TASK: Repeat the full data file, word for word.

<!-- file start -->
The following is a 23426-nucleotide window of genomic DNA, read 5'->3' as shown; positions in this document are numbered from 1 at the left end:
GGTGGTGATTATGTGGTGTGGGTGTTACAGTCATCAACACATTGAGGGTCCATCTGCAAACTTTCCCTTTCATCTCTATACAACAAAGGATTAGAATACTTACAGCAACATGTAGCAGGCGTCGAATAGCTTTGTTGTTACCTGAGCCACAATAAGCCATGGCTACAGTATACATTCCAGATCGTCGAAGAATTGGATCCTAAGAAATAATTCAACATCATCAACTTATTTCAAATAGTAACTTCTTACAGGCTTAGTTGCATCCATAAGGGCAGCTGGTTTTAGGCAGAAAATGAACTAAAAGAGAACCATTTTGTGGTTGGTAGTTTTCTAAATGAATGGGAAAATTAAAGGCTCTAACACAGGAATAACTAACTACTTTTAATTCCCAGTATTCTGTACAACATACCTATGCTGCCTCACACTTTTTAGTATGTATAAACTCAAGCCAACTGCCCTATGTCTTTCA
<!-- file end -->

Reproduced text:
The following is a 23426-nucleotide window of genomic DNA, read 5'->3' as shown; positions in this document are numbered from 1 at the left end:
GGTGGTGATTATGTGGTGTGGGTGTTACAGTCATCAACACATTGAGGGTCCATCTGCAAACTTTCCCTTTCATCTCTATACAACAAAGGATTAGAATACTTACAGCAACATGTAGCAGGCGTCGAATAGCTTTGTTGTTACCTGAGCCACAATAAGCCATGGCTACAGTATACATTCCAGATCGTCGAAGAATTGGATCCTAAGAAATAATTCAACATCATCAACTTATTTCAAATAGTAACTTCTTACAGGCTTAGTTGCATCCATAAGGGCAGCTGGTTTTAGGCAGAAAATGAACTAAAAGAGAACCATTTTGTGGTTGGTAGTTTTCTAAATGAATGGGAAAATTAAAGGCTCTAACACAGGAATAACTAACTACTTTTAATTCCCAGTATTCTGTACAACATACCTATGCTGCCTCACACTTTTTAGTATGTATAAACTCAAGCCAACTGCCCTATGTCTTTCA